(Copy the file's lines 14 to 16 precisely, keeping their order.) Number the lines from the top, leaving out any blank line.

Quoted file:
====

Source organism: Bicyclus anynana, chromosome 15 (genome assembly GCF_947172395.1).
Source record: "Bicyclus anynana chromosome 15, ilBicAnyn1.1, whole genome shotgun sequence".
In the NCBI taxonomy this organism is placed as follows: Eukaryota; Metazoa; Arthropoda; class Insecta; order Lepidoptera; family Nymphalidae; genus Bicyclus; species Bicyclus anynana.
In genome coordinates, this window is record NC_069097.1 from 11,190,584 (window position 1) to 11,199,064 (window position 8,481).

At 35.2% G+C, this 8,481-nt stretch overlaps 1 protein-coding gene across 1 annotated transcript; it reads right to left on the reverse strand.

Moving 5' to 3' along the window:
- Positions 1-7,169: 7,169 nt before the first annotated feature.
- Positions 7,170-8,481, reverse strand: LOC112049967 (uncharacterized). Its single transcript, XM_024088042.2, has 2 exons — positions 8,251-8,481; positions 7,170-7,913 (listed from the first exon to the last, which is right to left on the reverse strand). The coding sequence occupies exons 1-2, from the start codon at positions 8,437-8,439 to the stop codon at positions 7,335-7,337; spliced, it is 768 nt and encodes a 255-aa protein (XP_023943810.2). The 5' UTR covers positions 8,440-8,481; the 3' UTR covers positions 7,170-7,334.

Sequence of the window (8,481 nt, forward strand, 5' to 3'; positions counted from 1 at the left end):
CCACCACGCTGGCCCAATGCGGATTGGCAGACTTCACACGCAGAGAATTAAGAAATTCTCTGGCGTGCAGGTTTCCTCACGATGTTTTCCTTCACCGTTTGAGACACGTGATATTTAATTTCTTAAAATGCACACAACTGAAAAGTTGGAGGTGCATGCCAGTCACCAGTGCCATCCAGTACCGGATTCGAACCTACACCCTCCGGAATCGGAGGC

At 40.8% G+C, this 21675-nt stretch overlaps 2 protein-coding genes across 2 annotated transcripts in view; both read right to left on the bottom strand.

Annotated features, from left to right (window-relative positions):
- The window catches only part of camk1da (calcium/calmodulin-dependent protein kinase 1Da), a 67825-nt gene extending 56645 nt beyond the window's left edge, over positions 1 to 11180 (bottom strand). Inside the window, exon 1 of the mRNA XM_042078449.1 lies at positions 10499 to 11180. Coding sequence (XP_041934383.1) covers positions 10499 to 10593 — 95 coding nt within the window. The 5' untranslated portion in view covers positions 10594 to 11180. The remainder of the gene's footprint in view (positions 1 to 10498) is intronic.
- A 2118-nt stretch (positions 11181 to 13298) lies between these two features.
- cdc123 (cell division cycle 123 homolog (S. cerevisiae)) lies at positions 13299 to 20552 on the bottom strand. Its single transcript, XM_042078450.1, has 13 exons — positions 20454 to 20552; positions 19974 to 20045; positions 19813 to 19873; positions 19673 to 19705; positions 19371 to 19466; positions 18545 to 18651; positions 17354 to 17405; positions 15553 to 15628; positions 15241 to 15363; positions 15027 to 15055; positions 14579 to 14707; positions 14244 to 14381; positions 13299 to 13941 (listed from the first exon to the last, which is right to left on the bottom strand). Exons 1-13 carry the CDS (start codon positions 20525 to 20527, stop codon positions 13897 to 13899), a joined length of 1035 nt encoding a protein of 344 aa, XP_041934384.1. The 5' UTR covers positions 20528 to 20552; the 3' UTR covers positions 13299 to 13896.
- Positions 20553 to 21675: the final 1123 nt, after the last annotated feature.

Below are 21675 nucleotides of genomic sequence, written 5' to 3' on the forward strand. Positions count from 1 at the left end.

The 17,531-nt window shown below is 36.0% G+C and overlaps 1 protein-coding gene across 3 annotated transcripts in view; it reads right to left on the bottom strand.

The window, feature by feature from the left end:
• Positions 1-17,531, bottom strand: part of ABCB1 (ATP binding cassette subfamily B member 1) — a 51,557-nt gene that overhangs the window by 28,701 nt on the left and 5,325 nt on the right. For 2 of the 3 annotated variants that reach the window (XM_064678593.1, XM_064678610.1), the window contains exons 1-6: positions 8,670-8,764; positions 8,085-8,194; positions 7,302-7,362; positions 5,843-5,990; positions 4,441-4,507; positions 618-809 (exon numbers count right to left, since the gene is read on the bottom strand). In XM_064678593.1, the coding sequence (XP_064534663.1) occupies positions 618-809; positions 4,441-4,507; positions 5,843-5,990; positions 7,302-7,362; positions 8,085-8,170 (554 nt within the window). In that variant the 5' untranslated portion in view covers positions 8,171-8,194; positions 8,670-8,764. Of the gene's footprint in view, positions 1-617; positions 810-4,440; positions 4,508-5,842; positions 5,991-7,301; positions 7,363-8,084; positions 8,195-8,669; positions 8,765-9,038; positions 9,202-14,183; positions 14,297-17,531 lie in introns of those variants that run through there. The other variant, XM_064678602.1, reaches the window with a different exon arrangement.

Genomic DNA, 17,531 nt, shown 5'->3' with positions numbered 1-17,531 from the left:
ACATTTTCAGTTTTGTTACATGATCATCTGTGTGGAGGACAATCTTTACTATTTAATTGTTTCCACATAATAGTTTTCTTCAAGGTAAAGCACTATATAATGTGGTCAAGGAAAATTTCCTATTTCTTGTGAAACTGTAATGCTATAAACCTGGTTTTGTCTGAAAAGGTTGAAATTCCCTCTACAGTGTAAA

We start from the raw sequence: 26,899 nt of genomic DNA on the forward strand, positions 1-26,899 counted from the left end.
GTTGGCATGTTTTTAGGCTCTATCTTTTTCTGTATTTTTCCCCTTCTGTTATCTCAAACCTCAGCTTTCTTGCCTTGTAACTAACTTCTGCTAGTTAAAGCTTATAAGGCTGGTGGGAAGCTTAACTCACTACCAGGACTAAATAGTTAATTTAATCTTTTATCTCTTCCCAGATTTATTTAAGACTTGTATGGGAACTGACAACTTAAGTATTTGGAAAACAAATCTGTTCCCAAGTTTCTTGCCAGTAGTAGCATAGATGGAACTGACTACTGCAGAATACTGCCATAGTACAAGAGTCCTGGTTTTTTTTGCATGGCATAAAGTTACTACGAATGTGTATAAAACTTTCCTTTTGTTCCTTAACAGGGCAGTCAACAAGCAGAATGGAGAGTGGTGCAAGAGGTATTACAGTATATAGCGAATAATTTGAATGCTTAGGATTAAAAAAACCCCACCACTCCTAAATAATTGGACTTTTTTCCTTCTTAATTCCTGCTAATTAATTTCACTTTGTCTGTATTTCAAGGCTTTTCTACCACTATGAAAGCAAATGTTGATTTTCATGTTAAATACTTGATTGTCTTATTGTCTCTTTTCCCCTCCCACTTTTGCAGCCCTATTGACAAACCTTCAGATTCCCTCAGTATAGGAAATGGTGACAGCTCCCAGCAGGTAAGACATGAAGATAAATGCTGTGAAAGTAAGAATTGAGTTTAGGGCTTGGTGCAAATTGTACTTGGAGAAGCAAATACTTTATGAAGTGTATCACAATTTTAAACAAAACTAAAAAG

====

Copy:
- A 2118-nt stretch (positions 11181 to 13298) lies between these two features.
- cdc123 (cell division cycle 123 homolog (S. cerevisiae)) lies at positions 13299 to 20552 on the bottom strand. Its single transcript, XM_042078450.1, has 13 exons — positions 20454 to 20552; positions 19974 to 20045; positions 19813 to 19873; positions 19673 to 19705; positions 19371 to 19466; positions 18545 to 18651; positions 17354 to 17405; positions 15553 to 15628; positions 15241 to 15363; positions 15027 to 15055; positions 14579 to 14707; positions 14244 to 14381; positions 13299 to 13941 (listed from the first exon to the last, which is right to left on the bottom strand). Exons 1-13 carry the CDS (start codon positions 20525 to 20527, stop codon positions 13897 to 13899), a joined length of 1035 nt encoding a protein of 344 aa, XP_041934384.1. The 5' UTR covers positions 20528 to 20552; the 3' UTR covers positions 13299 to 13896.
- Positions 20553 to 21675: the final 1123 nt, after the last annotated feature.